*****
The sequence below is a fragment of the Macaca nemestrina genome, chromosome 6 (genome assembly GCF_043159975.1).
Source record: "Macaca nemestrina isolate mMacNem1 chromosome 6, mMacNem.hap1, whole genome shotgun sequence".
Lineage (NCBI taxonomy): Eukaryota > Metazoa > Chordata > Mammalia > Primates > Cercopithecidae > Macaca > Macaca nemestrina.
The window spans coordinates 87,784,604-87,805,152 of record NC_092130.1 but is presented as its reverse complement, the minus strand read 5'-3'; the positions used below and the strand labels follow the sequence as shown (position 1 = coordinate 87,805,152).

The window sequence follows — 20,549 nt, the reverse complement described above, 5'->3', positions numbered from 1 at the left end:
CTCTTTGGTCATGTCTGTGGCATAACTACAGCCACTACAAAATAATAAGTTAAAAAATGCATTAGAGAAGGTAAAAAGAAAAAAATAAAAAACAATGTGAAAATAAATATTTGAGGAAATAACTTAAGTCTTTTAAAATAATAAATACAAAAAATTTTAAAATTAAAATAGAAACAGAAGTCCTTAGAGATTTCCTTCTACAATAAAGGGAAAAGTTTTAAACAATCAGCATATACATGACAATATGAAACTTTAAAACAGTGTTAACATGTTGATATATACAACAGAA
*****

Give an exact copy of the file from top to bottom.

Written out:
The sequence below is a fragment of the Macaca nemestrina genome, chromosome 6 (genome assembly GCF_043159975.1).
Source record: "Macaca nemestrina isolate mMacNem1 chromosome 6, mMacNem.hap1, whole genome shotgun sequence".
Lineage (NCBI taxonomy): Eukaryota > Metazoa > Chordata > Mammalia > Primates > Cercopithecidae > Macaca > Macaca nemestrina.
The window spans coordinates 87,784,604-87,805,152 of record NC_092130.1 but is presented as its reverse complement, the minus strand read 5'-3'; the positions used below and the strand labels follow the sequence as shown (position 1 = coordinate 87,805,152).

The window sequence follows — 20,549 nt, the reverse complement described above, 5'->3', positions numbered from 1 at the left end:
CTCTTTGGTCATGTCTGTGGCATAACTACAGCCACTACAAAATAATAAGTTAAAAAATGCATTAGAGAAGGTAAAAAGAAAAAAATAAAAAACAATGTGAAAATAAATATTTGAGGAAATAACTTAAGTCTTTTAAAATAATAAATACAAAAAATTTTAAAATTAAAATAGAAACAGAAGTCCTTAGAGATTTCCTTCTACAATAAAGGGAAAAGTTTTAAACAATCAGCATATACATGACAATATGAAACTTTAAAACAGTGTTAACATGTTGATATATACAACAGAA